power

The Fantasy of a Female Hugh Hefner

In the wake of Hugh Hefner’s death, I’m not interested in arguing about whether the Playboy founder was a sexual pioneer or a feminist. You know what’s not novel and transgressive? Rich white men in mansions enjoying access to women’s bodies and presenting their lifestyle as the height of culture.

But I’d be lying if I told you there wasn’t something sort of appealing to me, a 21st-century woman, about the Hefner lifestyle. To make Hef relevant in 2017, all you need to do is flip the gender: a woman running her media empire in the comfort of her loose-fitting silk pajamas, sipping a tumbler of whiskey carried to her by much-younger men (called “ponies,” or whatever animal nickname most excites her) with strong jawlines and some barely-there hot pants? Now she just might be a pioneer.

Perhaps the gender-flipped Hefner fantasy is attractive because of how far women still have to go when it comes to being seen as sexual and powerful at the same time. A man can brag about his exploits in the bedroom and, at the same time, be respected as an entrepreneur and a political force. (This is true even when the exploits are nonconsensual: Ask anyone who voted for our pussy-grabbing president.) When women are widely accepted as powerful figures — be it in politics, media, or business — they tend also to be seen as sexless, if not frigid. And when they’re known for being sexual, they tend to be shamed as much as lauded for the power they derive from their sexuality. To consider a female Hefner is to ponder what it might look like to truly transcend this Catch-22.

Which is also why Hef’s culture-shaping status is so appealing to women. With all due respect to the late Helen Gurley Brown, who earned the “complicated, sexy media pioneer” title more than Hef ever did, there’s still precious little media that puts women in the role of the gazer, not the gazed-upon. Part of the female Hefner fantasy is being able to expand and reshape cultural perceptions about sex and gender.

On a more superficial level, Playboy was a brand about men luxuriating in their own sense of comfort and indulgence. Whether sexual or otherwise, women publicly performing their own pleasure (and making a successful business of it) is another draw to the Hefner fantasy. In an era when women are harassed every time they express an opinion online (to say nothing of their sexuality), a gated mansion with a cozy conversation pit has never been more appealing. Plus, everybody wants to die old after having a lifetime of orgasms, like Hef. But if you’ve ever seen the statistics on who’s getting off, you know this is a far greater feat for women. A lady Hefner would not only outlive her contemporaries, she’d out-come them.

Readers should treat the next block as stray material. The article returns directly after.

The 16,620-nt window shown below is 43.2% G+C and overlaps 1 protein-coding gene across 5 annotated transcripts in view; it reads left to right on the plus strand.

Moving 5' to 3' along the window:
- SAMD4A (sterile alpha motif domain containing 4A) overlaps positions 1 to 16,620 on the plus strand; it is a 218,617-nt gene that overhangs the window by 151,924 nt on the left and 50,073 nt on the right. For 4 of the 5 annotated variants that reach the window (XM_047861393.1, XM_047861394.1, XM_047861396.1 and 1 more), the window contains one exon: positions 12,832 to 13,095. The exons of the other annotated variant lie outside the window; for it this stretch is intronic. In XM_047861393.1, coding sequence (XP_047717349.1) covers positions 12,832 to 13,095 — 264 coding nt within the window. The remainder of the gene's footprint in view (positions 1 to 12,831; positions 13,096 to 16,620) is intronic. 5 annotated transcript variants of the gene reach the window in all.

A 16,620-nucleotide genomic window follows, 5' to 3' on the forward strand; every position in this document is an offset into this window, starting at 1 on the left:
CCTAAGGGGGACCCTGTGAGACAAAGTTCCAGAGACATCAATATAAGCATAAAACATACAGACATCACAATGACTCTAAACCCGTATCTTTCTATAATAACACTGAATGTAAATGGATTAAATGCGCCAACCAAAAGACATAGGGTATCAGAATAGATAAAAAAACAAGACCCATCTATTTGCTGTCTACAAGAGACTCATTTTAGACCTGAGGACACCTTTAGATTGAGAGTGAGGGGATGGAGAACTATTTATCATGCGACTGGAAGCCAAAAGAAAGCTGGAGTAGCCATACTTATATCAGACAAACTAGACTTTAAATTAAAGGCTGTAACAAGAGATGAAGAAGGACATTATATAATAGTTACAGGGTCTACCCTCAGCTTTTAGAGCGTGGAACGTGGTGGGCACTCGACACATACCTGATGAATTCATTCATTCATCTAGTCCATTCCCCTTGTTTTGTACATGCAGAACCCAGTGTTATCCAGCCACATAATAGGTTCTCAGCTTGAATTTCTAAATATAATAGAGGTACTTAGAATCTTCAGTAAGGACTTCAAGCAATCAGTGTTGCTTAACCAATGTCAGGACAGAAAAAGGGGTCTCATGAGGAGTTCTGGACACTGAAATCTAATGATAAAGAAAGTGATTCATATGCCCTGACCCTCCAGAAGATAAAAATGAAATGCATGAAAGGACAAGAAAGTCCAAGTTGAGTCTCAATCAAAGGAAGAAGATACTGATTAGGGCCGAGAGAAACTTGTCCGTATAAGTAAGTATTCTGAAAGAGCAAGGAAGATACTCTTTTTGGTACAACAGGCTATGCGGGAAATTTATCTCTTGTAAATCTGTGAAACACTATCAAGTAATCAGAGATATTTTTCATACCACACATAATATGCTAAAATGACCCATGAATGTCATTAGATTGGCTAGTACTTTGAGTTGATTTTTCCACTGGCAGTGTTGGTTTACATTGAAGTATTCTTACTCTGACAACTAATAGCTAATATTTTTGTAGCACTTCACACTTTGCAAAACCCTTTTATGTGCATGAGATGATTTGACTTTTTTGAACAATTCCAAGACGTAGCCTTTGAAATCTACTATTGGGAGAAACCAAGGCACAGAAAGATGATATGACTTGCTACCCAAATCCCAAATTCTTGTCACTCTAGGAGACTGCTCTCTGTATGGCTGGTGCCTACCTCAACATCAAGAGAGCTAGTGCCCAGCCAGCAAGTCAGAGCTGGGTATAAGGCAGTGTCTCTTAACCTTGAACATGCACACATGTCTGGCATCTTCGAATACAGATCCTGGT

Hefner is credited with defining “premium boys’ style,” as his New York Times obituary put it. And right now, we live in a boom time for what might be called “premium women’s style,” which describes everything from aspirational Instagram accounts to celebrity lifestyle interviews. But most of this doesn’t live up to Playboy-level mythology. When I get a glimpse of women luxuriating in their own kind of Hefner-worthy splendor, I can’t look away. It’s why I devoured the recent Vogue profile of Oprah talking about peaking at 50 and never marrying. It’s why I default to Google image-searches of Rihanna living her best life (I recommend “Rihanna on yacht” or “Rihanna with wine glass”) when I’m having a bad day. It’s why I squealed with delight when I saw this website selling women’s workwear with photo spreads of women in suits power-posing with men in the buff.

Maybe this is the feeling that straight men got from Playboy in the 20th century. Hefner’s take on modern manhood was exciting to them on a visceral level. At the same time, though, it was a confirmation of the power they already wielded in the world. His trick was making something totally conventional seem refined and dangerous, futuristic and retro at the same time.

With hindsight, it’s easy to see that juxtaposing cocktail recipes with intellectual interviews with centerfolds made Hefner a good editorial director and an effective capitalist, but not a revolutionary. Ultimately I don’t really pine for a version of Hefner who simply swaps big boobs for taut butts and big dicks (RIP, Playgirl), or even a version who remakes the mansion into a woman-centric lair. The real fantasy would be for a woman to acquire the power and cultural cachet that Hef amassed, but to use it in truly transgressive ways. Sure, Playboy helped fund the Equal Rights Amendment and Kinsey Institute. I like to imagine a female Hef pouring her philanthropic dollars into trans health care, new contraception options, abolishing the Hyde Amendment, and prison abolition. Whatever gets her off.

But until we have the female Hefner we deserve, it’s up to the rest of us to invest in some silk pajamas and find the power in our own sense of pleasure.

The Fantasy of a Female Hugh Hefner